In Vitro Analysis of Protein:Protein Interactions in the Human Cancer-Pertinent rp.eL42-p53-Mdm2 Pathway
Open Biochemistry Journal
We have recently demonstrated that the eukaryote-specific large subunit ribosomal protein (rp) eL42 assists catalysis of peptide bond formation at the peptidyl transferase center of 80S ribosomes in eukaryotic cells. Recently, several ribosomal proteins were shown to have extraribosomal functions independent of protein biosynthesis. Such functions include regulation of apoptosis, cell cycle arrest, cell proliferation, neoplastic transformation, cell migration and invasion, and tumorigenesis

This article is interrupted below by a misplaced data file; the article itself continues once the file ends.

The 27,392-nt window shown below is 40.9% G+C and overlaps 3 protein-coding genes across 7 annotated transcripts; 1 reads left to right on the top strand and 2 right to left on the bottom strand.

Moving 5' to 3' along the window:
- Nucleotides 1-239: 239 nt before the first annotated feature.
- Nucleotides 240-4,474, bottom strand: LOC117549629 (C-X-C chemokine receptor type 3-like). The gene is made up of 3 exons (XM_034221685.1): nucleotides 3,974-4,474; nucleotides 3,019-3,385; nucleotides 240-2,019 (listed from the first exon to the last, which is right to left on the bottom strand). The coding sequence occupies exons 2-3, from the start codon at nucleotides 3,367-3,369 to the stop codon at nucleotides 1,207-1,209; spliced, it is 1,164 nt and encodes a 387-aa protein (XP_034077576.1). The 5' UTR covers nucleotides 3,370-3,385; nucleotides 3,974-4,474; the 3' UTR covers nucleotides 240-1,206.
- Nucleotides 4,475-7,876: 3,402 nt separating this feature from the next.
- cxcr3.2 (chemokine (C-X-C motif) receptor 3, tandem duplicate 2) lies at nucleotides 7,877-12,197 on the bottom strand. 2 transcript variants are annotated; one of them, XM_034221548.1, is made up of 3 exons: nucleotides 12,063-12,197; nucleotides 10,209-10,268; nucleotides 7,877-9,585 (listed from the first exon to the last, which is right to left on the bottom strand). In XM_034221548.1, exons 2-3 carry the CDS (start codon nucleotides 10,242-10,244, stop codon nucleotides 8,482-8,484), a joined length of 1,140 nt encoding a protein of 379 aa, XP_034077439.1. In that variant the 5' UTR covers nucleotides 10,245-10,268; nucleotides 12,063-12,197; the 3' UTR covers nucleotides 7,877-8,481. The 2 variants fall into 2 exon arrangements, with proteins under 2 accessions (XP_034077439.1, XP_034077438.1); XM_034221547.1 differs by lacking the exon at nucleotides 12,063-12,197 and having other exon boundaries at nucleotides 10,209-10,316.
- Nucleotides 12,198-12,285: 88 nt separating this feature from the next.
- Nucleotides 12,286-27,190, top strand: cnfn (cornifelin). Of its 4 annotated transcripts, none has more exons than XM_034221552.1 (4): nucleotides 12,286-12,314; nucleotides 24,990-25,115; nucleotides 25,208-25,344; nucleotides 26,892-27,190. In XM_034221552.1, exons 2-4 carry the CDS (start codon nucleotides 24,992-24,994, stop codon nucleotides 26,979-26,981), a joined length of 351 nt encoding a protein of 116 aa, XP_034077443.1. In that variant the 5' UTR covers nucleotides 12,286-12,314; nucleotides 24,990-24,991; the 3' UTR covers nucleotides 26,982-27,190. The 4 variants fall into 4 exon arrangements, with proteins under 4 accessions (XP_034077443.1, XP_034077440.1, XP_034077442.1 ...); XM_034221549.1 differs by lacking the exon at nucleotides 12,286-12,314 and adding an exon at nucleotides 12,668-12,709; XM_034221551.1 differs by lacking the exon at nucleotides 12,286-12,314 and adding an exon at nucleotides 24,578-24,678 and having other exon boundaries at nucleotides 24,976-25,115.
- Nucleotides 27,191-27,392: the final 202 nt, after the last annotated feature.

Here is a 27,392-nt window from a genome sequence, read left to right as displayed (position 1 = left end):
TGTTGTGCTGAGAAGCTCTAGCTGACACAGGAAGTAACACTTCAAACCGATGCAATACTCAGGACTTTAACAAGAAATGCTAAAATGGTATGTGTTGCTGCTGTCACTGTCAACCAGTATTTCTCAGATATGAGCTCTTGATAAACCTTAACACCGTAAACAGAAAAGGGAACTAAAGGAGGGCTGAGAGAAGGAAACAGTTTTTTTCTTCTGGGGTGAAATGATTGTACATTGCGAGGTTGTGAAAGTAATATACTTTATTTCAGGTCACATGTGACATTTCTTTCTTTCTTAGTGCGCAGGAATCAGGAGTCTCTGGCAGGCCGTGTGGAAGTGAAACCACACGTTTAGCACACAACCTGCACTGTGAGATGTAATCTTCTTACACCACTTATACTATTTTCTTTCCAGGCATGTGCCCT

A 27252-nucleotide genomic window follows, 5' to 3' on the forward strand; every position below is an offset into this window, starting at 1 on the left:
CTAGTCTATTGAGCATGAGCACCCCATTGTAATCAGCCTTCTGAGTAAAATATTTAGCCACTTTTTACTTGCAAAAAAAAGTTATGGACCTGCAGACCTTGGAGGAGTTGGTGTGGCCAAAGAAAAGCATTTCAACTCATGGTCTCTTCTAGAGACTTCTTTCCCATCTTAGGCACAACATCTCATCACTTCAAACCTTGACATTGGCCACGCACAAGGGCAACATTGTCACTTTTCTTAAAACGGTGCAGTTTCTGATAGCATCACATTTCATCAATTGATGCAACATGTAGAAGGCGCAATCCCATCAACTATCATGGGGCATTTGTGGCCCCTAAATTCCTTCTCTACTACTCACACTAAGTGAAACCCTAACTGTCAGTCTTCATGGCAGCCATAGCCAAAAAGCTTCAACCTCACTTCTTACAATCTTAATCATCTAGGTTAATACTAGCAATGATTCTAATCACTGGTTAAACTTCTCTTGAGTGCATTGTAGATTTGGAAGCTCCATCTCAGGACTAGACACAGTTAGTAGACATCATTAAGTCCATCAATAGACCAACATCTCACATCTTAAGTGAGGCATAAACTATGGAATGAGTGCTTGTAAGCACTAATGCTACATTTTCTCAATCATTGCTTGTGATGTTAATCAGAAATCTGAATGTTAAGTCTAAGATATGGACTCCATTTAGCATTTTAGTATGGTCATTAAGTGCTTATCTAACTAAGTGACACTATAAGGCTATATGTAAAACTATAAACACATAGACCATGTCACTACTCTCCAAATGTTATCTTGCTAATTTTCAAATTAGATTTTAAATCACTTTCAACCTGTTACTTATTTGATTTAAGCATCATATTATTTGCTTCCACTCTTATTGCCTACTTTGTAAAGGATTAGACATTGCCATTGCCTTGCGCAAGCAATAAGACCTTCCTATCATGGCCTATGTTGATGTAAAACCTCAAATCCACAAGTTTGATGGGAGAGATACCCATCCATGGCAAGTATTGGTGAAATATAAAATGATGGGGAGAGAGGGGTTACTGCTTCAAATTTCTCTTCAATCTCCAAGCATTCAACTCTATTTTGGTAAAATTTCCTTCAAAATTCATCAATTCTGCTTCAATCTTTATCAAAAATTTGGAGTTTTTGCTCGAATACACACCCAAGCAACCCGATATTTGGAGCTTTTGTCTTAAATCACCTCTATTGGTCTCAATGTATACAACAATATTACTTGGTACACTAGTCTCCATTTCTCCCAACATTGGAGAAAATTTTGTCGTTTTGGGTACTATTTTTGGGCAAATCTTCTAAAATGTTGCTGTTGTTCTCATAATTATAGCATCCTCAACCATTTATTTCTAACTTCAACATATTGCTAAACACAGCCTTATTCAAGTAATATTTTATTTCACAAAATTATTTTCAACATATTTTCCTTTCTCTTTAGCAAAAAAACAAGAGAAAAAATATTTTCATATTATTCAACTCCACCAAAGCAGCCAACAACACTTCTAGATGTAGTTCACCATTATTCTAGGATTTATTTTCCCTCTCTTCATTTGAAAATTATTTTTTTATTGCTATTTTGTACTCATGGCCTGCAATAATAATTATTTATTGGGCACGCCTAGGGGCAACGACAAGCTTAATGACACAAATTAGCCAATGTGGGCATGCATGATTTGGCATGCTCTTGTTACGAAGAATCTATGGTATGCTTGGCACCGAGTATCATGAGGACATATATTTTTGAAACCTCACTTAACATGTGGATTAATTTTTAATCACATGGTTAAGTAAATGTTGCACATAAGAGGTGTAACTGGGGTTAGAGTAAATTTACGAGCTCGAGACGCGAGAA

... d tumorigenesis through both Mdm2-p53-dependent and p53-independent mechanisms. Our objective is to demonstrate that overexpression of eL42 in tumor may incapacitate cell anti-tumor mechanism through interaction with the tumor suppressor protein p53 and its partner Mdm2. Methods: Co-immunoprecipitation technique and the binding assays on Biacore were used to probe interactions between recombinant eL42, p53 and Mdm2 proteins in a so-called rp-p53-Mdm2 axis. Results: We demonstrate that the ribosomal protein eL42, the tumor suppressor protein p53 and the ubiquitin E3 ligase Mdm2 interact with each other in a ternary rp.eL42:p53:Mdm2 complex. Precisely, the interaction between eL42 and p53 is characterized by a strong binding affinity (KD value in the nanomolar range) that is likely to trigger the sequestration of p53 and the inhibition of its tumor suppressor activity. Furthermore, the p53:Mdm2 and eL42:Mdm2 complexes exhibit comparable binding affinities in the micromolar range compatible with Mdm2 being the enzyme which ubiquitinates both the p53 and eL42 substrates. Interestingly, pyridoxal 5'-phosphate (PLP), one of the active forms of vitamin B6, binds to eL42 and significantly inhibits the interaction between eL42 and p53, in accordance with the observation that vitamin B6 is associated with reduced risk of cancer. Conclusion: Our study emphasized one more major mechanism of p53 downregulation involving its sequestration by eL42 upon the overexpression of this ribosomal protein. The mechanism described in the present report complemented the well-known p53 downregulation triggered by proteasomal degradation mediated through its ubiquitination by Mdm2.